SciELO - Scientific Electronic Library Online

vol.130 número2Relação entre força muscular de membros inferiores e fragilidade em idososDescrição de cor/raça em pesquisas biomédicas brasileiras índice de autoresíndice de assuntospesquisa de artigos
Home Pagelista alfabética de periódicos  

Serviços Personalizados


  • Inglês (pdf)
  • Inglês (epdf)
  • Artigo em XML
  • Referências do artigo
  • Como citar este artigo
  • Curriculum ScienTI
  • Tradução automática


Links relacionados

  • Em processo de indexaçãoCitado por Google
  • Não possue artigos similaresSimilares em SciELO
  • Em processo de indexaçãoSimilares em Google


Sao Paulo Medical Journal

versão impressa ISSN 1516-3180

Sao Paulo Med. J. vol.130 no.2 São Paulo  2012 



Use of epidemiological data as the basis for developing a medical curriculum


O uso de dados epidemiológicos como base para o desenvolvimento de um currículo médico



José Lúcio Martins MachadoI; Sonia Regina Pereira de SouzaII; Sylvia Michelina Fernandes BrennaII; Regina Albanese PoseIII; Valdes Roberto BollelaIV; Joaquim Edson VieiraV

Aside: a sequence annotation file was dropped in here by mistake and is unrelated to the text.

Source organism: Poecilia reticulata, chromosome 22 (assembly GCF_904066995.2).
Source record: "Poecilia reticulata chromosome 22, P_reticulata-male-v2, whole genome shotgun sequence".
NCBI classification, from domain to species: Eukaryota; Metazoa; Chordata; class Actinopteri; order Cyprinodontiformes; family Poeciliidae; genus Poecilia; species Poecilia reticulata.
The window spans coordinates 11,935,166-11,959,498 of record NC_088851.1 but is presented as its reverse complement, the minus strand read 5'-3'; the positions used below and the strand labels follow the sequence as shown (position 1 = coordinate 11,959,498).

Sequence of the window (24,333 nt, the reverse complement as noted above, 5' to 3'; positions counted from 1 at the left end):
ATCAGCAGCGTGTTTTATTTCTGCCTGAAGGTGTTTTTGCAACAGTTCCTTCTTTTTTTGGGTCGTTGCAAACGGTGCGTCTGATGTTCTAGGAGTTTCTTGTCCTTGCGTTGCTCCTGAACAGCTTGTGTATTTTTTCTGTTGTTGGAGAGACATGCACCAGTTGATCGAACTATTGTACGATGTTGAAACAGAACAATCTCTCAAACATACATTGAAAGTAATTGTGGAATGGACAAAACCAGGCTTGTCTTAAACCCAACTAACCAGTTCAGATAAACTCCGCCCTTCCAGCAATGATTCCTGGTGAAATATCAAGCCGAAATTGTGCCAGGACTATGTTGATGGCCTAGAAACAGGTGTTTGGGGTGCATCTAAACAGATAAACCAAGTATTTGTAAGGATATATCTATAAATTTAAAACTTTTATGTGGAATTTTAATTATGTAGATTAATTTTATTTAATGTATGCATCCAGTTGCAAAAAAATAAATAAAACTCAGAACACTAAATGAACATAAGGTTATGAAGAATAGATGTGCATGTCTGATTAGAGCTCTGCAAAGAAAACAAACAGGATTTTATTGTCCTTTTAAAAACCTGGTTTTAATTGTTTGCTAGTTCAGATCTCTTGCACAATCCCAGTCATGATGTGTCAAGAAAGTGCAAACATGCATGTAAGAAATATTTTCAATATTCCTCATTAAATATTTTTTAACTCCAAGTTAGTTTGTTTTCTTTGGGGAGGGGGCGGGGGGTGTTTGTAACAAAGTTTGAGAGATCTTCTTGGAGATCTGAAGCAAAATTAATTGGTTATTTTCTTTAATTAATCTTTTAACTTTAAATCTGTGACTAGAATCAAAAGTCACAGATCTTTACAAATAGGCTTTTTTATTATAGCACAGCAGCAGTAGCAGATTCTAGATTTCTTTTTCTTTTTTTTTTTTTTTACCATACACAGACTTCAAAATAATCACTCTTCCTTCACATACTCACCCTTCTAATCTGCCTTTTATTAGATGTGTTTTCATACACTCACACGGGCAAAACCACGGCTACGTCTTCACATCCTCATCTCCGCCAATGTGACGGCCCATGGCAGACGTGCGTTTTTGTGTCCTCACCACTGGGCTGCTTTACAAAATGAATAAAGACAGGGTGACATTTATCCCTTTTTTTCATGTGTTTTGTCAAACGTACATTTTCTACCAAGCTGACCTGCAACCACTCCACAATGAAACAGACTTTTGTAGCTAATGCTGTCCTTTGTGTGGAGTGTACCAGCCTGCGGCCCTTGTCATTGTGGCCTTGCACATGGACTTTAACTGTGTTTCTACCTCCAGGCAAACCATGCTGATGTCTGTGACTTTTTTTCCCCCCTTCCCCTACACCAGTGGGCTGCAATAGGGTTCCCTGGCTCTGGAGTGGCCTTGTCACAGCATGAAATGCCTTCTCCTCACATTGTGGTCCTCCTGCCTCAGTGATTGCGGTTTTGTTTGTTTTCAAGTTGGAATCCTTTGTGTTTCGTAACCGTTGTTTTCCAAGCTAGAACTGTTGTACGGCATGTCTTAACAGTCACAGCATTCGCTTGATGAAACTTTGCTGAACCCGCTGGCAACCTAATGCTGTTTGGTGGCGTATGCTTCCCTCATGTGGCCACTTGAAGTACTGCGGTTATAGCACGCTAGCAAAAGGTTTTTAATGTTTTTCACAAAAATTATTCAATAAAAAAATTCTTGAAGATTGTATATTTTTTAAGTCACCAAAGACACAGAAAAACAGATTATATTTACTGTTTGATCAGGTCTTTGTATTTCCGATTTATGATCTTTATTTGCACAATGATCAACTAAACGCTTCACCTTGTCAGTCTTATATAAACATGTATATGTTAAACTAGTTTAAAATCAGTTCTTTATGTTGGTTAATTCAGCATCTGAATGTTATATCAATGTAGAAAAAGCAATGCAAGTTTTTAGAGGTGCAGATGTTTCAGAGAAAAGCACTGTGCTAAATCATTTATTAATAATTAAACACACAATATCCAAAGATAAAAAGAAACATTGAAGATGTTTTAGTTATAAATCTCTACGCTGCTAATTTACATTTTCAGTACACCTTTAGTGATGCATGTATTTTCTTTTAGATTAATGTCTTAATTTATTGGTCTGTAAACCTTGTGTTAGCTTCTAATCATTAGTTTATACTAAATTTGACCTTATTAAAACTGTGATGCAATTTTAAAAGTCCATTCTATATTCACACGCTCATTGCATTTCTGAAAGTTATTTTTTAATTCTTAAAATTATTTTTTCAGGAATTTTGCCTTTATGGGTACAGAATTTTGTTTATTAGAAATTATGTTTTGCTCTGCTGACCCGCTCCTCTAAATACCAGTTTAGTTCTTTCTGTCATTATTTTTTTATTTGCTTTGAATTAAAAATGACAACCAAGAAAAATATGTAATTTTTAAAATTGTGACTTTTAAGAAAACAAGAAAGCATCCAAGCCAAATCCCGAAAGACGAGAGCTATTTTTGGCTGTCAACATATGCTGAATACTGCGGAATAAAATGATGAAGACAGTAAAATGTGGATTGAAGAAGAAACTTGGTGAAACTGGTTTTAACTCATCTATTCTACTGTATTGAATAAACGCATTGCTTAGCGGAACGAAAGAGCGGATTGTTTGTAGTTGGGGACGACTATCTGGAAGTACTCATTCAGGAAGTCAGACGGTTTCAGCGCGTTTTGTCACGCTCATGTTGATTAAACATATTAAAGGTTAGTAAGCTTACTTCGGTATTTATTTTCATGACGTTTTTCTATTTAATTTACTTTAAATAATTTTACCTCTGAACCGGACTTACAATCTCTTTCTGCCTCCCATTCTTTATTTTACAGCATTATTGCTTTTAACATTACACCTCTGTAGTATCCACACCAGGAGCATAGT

Universidade Cidade de São Paulo (Unicid), São Paulo, Brazil
IMD, PhD. Professor of Medicine and Dean, Universidade Cidade de São Paulo (Unicid), São Paulo, Brazil
IIMD, PhD. Assistant Professor, Universidade Cidade de São Paulo (Unicid), São Paulo, Brazil
IIIMSc. Mathematician, Centro de Desenvolvimento de Educação Médica (CEDEM) "Prof. Eduardo Marcondes", Faculdade de Medicina da Universidade de São Paulo (FMUSP), São Paulo, Brazil
IVMD, PhD. Assistant Professor, Universidade Cidade de São Paulo (Unicid), São Paulo, Brazil
VMD, PhD. Researcher, Centro de Desenvolvimento de Educação Médica (CEDEM) "Prof. Eduardo Marcondes", Faculdade de Medicina da Universidade de São Paulo (FMUSP), São Paulo, Brazil

Address for correspondence




CONTEXT AND OBJECTIVE: Epidemiology may help educators to face the challenge of establishing content guidelines for the curricula in medical schools. The aim was to develop learning objectives for a medical curriculum from an epidemiology database.
DESIGN AND SETTING: Descriptive study assessing morbidity and mortality data, conducted in a private university in São Paulo.
METHODS: An epidemiology database was used, with mortality and morbidity recorded as summaries of deaths and the World Health Organization's Disability-Adjusted Life Year (DALY). The scoring took into consideration probabilities for mortality and morbidity.